As a later engaged member of the community, I could also upload a copy of any photos of dentists I took as part of my studies for other people to use. I could then populate a new concept, such as “participatory design” with some shots of researchers interacting with practitioners. Now suddenly there is a site which has useful pictures of the participatory design process. Trying this search on Google, Bing and Flickr revealed reasonable results, but with lots of cruft. Sprixi wants to get rid of the cruft. According to Andrew, it’s not explicitly necessary to rate images manually either, as Sprixi does some implicit rating through site interaction.
I was a little disappointed that Sprixi didn’t pick up on more obscure topics (e.g. periodontal probes) with its aggregation, but I’m sure this will continue to improve. Managing contributions (and the sign-up process in general) seems to be a work in progress.
I do wonder how big the user base for a product like this will be — however there are an awful lot of bloggers, uni students and Powerpoint presentation creators out there. I am still interested to see how Sprixi plans to monetize and grow beyond the few sites its crawling at the moment. If it gets traction though it could easily become a fantastic repository for free-use images.
Give Sprixi a try and let Andrew know what you think.
At first I thought it was just me who noticed how poor Google has been lately, but happily some folks from Hacker News confirmed I wasn’t going crazy. Today I had an odd query which got me suitably terrible results.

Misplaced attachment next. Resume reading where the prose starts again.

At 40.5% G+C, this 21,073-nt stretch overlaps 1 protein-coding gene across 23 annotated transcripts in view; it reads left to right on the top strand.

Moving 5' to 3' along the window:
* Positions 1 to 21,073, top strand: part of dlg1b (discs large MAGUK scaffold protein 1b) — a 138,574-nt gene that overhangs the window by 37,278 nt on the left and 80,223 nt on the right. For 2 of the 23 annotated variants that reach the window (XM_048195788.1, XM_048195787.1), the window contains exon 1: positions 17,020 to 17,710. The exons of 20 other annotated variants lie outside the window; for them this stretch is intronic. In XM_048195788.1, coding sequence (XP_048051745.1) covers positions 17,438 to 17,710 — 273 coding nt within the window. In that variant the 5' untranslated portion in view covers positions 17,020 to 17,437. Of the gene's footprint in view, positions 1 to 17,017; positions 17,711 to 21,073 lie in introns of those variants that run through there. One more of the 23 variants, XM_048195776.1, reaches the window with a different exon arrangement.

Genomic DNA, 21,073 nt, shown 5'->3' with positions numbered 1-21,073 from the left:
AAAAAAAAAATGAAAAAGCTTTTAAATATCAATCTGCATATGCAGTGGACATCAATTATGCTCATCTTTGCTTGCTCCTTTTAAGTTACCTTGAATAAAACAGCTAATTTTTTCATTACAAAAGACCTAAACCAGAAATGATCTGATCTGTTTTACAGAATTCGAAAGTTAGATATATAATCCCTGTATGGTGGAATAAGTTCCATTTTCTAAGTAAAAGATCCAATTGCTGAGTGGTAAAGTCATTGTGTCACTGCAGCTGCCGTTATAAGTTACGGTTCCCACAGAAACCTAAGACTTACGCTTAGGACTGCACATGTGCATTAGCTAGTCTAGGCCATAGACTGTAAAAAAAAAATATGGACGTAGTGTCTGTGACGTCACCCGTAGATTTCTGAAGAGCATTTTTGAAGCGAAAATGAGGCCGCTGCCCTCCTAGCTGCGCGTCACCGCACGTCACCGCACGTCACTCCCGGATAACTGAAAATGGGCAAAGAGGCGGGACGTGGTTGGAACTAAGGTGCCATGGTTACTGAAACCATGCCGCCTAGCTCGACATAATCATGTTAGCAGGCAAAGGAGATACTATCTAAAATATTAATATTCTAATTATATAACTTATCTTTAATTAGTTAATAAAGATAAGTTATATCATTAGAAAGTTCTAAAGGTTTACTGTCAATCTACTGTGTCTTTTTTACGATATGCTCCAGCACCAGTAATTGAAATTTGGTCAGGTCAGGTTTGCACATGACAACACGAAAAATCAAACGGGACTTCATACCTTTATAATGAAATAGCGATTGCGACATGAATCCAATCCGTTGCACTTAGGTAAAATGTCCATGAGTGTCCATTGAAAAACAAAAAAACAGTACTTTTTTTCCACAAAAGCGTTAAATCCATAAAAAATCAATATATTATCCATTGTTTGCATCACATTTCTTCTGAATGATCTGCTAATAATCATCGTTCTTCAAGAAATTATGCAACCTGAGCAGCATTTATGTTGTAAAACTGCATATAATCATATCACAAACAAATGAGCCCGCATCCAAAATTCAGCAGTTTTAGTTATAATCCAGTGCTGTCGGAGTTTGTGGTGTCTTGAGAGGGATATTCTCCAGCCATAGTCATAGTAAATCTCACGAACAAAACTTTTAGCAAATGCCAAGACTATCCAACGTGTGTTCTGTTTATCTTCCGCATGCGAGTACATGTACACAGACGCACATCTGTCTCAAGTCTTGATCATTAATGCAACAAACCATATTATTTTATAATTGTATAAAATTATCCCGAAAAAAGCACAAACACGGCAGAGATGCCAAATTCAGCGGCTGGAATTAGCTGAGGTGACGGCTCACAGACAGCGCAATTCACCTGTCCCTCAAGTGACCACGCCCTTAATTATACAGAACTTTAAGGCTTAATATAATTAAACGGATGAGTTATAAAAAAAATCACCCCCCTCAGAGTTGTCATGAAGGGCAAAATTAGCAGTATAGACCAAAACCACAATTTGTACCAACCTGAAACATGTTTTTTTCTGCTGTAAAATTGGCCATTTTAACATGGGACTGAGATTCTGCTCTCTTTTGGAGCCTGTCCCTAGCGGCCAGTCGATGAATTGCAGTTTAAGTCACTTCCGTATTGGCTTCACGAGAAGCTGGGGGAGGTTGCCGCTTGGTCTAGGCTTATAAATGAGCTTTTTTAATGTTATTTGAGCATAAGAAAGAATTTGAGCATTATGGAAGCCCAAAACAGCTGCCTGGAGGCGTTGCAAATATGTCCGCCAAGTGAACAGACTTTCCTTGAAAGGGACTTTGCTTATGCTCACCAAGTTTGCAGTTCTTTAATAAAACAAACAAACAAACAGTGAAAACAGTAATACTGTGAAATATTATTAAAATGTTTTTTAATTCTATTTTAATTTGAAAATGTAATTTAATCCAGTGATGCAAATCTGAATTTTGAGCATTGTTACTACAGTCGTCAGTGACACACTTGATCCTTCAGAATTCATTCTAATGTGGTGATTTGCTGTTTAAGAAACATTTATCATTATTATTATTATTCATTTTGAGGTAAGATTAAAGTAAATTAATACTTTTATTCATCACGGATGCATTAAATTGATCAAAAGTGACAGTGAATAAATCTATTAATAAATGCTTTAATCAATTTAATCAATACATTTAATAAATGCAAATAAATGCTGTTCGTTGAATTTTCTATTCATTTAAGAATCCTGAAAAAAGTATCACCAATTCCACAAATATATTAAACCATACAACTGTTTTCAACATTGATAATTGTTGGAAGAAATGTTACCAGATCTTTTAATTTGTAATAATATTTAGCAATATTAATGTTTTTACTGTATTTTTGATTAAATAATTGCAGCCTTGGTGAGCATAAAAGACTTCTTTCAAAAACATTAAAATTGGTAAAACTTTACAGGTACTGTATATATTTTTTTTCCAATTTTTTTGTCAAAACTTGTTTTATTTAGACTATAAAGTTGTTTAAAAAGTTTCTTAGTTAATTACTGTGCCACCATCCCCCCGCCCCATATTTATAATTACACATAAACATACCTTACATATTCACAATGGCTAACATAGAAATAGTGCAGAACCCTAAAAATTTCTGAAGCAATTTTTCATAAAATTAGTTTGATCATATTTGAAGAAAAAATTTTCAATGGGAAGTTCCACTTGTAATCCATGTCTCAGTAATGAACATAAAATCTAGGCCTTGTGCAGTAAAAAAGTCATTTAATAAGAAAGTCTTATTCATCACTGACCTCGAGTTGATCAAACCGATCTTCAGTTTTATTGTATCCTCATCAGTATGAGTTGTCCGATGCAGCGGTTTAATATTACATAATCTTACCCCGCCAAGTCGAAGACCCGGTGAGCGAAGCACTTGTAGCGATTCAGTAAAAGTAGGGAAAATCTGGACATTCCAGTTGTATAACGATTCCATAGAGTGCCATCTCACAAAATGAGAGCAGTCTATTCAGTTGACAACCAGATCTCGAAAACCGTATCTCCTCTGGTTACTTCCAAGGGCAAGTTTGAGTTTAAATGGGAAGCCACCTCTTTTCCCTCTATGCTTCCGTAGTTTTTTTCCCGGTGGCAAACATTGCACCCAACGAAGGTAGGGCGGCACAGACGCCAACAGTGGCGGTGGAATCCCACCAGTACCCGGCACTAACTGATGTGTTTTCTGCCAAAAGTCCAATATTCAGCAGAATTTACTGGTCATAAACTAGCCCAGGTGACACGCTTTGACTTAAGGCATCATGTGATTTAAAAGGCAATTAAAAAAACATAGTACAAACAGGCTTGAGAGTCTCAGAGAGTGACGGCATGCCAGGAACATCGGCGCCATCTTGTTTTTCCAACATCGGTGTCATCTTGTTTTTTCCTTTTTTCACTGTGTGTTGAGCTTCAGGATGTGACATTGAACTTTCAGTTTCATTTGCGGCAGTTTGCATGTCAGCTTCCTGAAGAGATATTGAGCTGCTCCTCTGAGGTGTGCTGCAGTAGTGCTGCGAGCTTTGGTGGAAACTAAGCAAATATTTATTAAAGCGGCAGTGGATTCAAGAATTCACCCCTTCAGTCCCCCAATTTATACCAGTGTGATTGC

I was writing an email and wrote as part of my sentence “based on recency”, and Outlook (really Word) underlined it to indicate a spelling error. I felt sure that “recency” was a real word (and as I type this, Firefox keeps insisting it does not exist either), so I ran a Google search for [recency microsoft word misspelled]. Note that I put Microsoft in there to ensure I would get back results that talked about Microsoft Word and not the word recency in general. Anyway, the first result I got back was this:
So not only has it changed my search from recency to Regency, without actually asking me, it also changed the stemming from misspelled to misspellings. I wondered if it would also start dropping terms from my search which drives me crazy, and was one of the original reasons I switched from Altavista to Google. Sure enough, results 6 and 8 were both missing “recency”, the thing I was most interested about.